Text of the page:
The Wheelman Cometh


Man, went into Drive fully prepared for Steve McQueen to be powershifting through the city, fully psyched for that chase scene from Ronin to get dilated out to ninety minutes, was ready for some Gone in 60 Seconds (the remake) fun, so long as it didn’t get as goofy as The Fast and the Furious(es) or xXx. To Drive’s credit, too, it never even approaches that level of stunt-ridiculousness. But still, it’s called “Drive,” right? An imperative sentence, not just a description. I mean, Drive Angry, say—in that, Nicholas Cage really does drive angry, doesn’t he? And in Crash, there’s a crash. And, yes, in Drive, there is some cool driving, but it’s not the centerpiece, it isn’t what the story’s shaping itself around.

As it should be.

No, what Drive is arranging itself around is Ryan Gosling’s nameless character, a carburetor priest of a stuntman who moonlights as getaway driver for whoever’s got the money, and, though the movie opens with his voice, it’s minutes before we hear it again. So, yeah, that’s some easy to remember dialogue, I guess—at least to this non-actor that’s what it seems like—but, too, that’s not to say Gosling’s not communicating the whole time, with grins, lookaways, his toothpick, his posture, all of it. It’s that kind of meaningful silence you always get from the gunfighter who just wondered into town, is now having to set things right. Which is pretty much the case here (thumbnail: this driver’s got a crush on his neighbor, signs onto a bad idea stick-up to help her and her kid and her ex-con husband, which you don’t need a decoder ring to know isn’t going to work out very well for anybody involved).

And, as for the story, sure, Drive’s trying hard to be The Town, and maybe not quite making it—where The Town feels grand and epic, Drive’s small and contained—but it’s also drawing on that old Thief (Caan), and seems to be trying to set itself apart from The Transporter, Crank, Smoking Aces, The Mechanic, that whole set. Though maybe it is kind of looking across the fence at The Machinist, say. In the best possible way. What Drive’s doing that most stories with action hooks don’t bother with is it’s giving each character in here his or her own set of desires, which nudges the story this way and that, such that it feels organic, natural, never contrived. I usually don’t notice the camerawork unless it’s bad, either, but, here, it’s so tight, so well done—director Nicholas Winding Refn is able to build so much tension just with these lingering response shots. It almost feels ‘lingery’ like you get in arthouse stuff, except Refn always turns away at the last (best) possible moment. Very, very nicely done.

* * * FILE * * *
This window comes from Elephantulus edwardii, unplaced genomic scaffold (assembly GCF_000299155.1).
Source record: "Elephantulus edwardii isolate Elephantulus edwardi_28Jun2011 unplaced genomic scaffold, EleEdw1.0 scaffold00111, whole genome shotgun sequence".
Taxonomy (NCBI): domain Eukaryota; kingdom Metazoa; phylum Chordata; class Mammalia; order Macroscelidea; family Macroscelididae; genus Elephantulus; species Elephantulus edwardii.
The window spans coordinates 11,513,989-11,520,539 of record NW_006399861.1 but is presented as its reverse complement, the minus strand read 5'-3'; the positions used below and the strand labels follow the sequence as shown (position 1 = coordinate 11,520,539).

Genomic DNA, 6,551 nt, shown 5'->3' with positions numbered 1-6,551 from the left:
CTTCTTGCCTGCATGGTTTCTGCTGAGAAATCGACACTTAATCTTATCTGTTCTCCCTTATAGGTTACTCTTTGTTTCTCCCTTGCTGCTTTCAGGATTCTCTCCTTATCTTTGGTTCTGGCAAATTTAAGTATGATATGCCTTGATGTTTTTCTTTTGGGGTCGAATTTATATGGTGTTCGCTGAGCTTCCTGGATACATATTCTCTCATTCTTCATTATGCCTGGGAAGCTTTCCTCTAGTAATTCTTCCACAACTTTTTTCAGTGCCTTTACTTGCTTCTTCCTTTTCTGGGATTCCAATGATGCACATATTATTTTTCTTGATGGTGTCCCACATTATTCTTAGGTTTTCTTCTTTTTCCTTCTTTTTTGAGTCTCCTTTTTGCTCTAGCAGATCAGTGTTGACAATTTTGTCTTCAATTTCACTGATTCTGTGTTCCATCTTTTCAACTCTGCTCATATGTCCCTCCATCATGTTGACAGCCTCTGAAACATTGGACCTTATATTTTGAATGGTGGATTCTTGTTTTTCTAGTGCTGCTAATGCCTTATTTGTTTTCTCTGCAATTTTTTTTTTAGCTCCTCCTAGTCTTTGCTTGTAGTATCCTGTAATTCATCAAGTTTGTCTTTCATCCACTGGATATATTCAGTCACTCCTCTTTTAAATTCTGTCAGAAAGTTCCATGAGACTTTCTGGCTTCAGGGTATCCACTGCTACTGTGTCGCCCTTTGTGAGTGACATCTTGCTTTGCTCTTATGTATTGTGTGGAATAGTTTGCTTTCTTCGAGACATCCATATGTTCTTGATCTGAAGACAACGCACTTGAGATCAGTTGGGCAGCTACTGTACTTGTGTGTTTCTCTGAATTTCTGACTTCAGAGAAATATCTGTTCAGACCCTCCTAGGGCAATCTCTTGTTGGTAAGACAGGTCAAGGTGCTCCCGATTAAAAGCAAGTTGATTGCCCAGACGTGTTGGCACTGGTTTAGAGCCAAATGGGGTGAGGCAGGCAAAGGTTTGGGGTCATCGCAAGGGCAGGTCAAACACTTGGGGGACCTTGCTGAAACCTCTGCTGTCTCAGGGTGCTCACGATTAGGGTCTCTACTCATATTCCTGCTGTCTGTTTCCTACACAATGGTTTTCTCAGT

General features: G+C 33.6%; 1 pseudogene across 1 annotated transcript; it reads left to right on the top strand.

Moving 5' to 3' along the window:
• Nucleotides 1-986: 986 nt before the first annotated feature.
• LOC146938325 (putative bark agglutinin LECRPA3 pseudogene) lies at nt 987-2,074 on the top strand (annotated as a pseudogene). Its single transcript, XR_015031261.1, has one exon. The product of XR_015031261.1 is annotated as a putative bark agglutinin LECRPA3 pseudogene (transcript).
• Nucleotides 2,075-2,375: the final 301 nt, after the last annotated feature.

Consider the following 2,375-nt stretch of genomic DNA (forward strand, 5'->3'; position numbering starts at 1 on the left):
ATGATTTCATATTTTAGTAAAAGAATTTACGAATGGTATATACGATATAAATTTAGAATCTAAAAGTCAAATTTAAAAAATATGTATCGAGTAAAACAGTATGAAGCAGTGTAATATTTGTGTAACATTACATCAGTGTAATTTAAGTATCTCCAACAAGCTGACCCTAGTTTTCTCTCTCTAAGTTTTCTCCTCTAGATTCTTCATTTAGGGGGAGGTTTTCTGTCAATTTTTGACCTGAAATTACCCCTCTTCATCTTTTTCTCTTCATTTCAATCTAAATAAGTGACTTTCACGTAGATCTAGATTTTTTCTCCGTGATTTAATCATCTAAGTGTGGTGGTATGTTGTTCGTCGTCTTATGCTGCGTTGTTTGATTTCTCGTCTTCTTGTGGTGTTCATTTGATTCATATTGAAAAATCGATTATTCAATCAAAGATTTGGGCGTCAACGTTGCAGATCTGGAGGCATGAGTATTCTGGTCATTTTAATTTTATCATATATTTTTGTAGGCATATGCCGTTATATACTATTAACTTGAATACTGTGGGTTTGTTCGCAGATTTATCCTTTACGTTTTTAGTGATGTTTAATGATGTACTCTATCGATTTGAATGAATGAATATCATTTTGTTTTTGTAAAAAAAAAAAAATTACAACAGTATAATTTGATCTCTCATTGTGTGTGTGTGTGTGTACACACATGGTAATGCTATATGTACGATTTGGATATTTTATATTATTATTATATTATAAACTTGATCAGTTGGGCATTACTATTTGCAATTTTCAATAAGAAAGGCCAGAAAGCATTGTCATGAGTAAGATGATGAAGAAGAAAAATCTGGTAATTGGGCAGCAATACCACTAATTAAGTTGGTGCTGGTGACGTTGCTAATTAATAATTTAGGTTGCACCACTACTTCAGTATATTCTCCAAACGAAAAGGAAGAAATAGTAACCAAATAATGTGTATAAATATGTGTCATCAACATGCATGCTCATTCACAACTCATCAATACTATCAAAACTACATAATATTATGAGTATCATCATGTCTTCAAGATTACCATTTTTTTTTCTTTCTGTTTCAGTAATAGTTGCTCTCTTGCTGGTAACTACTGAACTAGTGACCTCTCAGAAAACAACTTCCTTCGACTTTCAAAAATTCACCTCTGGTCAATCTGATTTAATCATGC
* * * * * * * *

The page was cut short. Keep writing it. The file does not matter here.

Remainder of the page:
And, yes, one character can save a story, as we saw with Bill Murray in Zombieland. This time, though, it’s not a cameo, and, better yet, it’s Albert Brooks, of all people. One of the reviews I skimmed (Denver Post, maybe?) calls Brooks’ presence in Drive a bit of ‘inspired casting,’ and I agree. I mean, Drive’s got Ron Perlman, it’s got Bryan Cranston, and of course there’s Ryan Gosling wearing the goofiest driving shoes I think I’ve ever seen (so we know he’s committed to driving . . . ), but Albert Brooks steals everything, and, unlike Gosling’s driver, he doesn’t have to keep quiet, can go on and on, which he can do better than anybody.

So, yeah, Drive’s worth the price of admission, and, no worries, it’s not so low-key that you space out, go somewhere better in your head. No, Drive keeps you watching, it just chooses to do it with investment in character and story instead of stunts. Kind of a rare feat for something with wide release and a title’s that, like Snakes on a Plane, is both pitch and synopsis. Sometimes it works, though. Get the right people together and a good thing can happen every now and again. Drive’s one of those good things.